Follow my progress here over the next 3 weeks and I’ll share with you the results (weight and inches, hopefully) at the end of the challenge.
You can find out more about Bootcamp Pilates at their website


Wednesday, 23 January 2013

Live What You Love

Illustration by Chrissy Welsh - check out her 365 day project form 2012 here

Within twenty-four hours of completing Tough Mudder, the hardest thing I'd ever put my body and mind through (read about it here), I was already contemplating my next challenge. I've clearly caught the extremely contagious obstacle racing bug that is spreading around the world faster than a bad strain of bird flu.

Having only ever run 8.5 miles in training prior to finishing the 12 mile event, I began wondering that if I could get through 12 miles with obstacles, then would I be able to do a half-marathon straight running without the obstacles?

A major symptom of the aforementioned bug includes not questioning 'why the hell would you want to do that?' but 'I wonder if I can do that?'. With this in mind I have entered myself into the Liverpool half-marathon on March 17th.

One of the most satisfying feelings post-Mudder has been generated by inspiring others to have a go. My fiance wants to do a TM but is not a runner at all. Fair play to him though, he's been out in the cold starting his training and we've entered into a shorter obstacle race as a warm up before going for the big one later this year. The event Major Series is hosted by British Military Fitness and we'll be doing the 10k course at Bramham Park near Leeds on March 2nd. Give me a shout and let me know if any of you are taking part!

In support of his efforts (and to help me be more understanding than bossy), I've also decided to take up a new sport - in my case swimming. Of course, I can get in water and not drown, but this is very different to being able enter into either a fun or competitive swimming event. The ultimate dream will be to eventually participate in, and complete a triathlon. Having started back in the pool for about a month on and off, I realise this will be a lot harder than I ever could have anticipated. More on this later.

2012 was a fit year for me. In fact, it was the fittest and healthiest I've been since I was at school and competing in county level athletics. This isn't something I'm about to let slip away easily. Have no fear, I'm not getting old and boring, I've just realised how much better I am at everything when I'm fit. Getting up in the morning, energy levels throughout the day, sleep patterns, mental energy at work and general motivation and zest for life. If I could bottle it and sell it, I'd be a frigging billionaire.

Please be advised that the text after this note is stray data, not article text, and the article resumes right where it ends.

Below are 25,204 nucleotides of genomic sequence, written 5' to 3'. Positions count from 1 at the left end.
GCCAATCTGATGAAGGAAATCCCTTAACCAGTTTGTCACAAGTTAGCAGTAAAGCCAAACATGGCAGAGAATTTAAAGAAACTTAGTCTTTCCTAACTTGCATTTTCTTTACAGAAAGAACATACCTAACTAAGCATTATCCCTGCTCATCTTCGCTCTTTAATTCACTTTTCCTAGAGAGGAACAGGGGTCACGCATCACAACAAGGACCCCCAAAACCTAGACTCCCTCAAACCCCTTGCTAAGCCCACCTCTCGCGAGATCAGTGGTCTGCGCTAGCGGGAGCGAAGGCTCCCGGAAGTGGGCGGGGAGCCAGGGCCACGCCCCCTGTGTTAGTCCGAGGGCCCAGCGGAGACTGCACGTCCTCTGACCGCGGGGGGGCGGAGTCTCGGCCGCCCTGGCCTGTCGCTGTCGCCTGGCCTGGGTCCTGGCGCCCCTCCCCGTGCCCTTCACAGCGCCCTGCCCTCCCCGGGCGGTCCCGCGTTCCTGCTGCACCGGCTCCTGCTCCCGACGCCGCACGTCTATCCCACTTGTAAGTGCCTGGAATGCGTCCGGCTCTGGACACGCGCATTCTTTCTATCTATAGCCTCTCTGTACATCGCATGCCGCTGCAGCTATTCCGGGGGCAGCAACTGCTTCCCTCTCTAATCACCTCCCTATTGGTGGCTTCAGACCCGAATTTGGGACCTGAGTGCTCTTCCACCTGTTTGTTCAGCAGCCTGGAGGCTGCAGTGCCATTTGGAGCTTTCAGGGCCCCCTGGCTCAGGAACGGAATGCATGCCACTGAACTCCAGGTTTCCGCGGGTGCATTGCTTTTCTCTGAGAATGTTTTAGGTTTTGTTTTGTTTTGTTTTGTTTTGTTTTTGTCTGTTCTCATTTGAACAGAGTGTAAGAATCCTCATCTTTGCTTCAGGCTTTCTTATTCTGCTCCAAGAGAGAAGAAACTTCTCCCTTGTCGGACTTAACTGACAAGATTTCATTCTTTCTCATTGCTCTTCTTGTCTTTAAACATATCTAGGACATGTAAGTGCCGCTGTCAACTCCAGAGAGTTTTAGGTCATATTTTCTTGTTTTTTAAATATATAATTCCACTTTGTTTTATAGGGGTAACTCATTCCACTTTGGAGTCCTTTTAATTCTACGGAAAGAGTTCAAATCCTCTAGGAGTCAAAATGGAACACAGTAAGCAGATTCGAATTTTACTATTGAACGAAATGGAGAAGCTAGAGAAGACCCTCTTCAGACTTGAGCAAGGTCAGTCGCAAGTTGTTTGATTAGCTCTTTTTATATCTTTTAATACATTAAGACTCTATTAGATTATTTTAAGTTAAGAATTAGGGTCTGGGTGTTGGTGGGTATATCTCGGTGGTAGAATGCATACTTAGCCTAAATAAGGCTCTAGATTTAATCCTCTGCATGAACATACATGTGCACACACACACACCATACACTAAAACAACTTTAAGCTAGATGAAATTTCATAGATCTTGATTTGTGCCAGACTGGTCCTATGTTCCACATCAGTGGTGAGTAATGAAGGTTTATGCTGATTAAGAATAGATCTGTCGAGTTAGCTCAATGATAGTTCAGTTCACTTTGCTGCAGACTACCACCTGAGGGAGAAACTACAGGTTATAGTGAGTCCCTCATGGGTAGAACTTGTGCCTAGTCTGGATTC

With the realisation of just how important diet and exercise is to both my physical and emotional wellbeing, it seems a natural progression for my blog to cover more on these subjects. So for 2013 you can expect to see a lot more in the way of health, fitness and food.
I'm neither a fitness professional nor a nutritionist so don't profess to be an expert but this is something i'm passionate about. I'll be featuring a wide range of exercises and training regimes I'm trying and testing, recipes, reviews of sportswear and equipment, supplements, books/articles/people that motivate me along with my journey to hopefully achieving my goal of taking part in a triathlon.

I'll still be covering beauty and music but wanted to give you a warning about the squats, squash and sweat that you'll notice more of round here from now on...

I hope you'll stick around and here's to a fit 2013!


Monday, 21 January 2013

Kérastase Resistance Bain de Force Shampoo

'I can't grow my hair' or ' My hair just doesn't seem to grow' are moans and grumbles that I hear from friends and read from girls up and down the country all the time. I have been guilty of this myself in the past.

However, there is an answer to this common female problem, albeit a more than slightly patronising one.

Stop getting your hair cut.

Ok so nothing groundbreaking so far but please bear with me. If like me you have coloured and over-styled hair (mine is straightened or curled on a daily basis) then prolonging the visit to the hairdressers might be easier said than done.

You can find your erosion level here on the Kérastase website by completing a number of questions about your hair type as well as exposure to elements and different heat styling. My rating comes out at Erosion 3 - Fibre damage. Damaged and rough hair, breakage, split ends.

Spot on. My hair is thick but definitely has a tendency to feel straw like, dry and rough and I do get split ends when I know I'm due for a cut.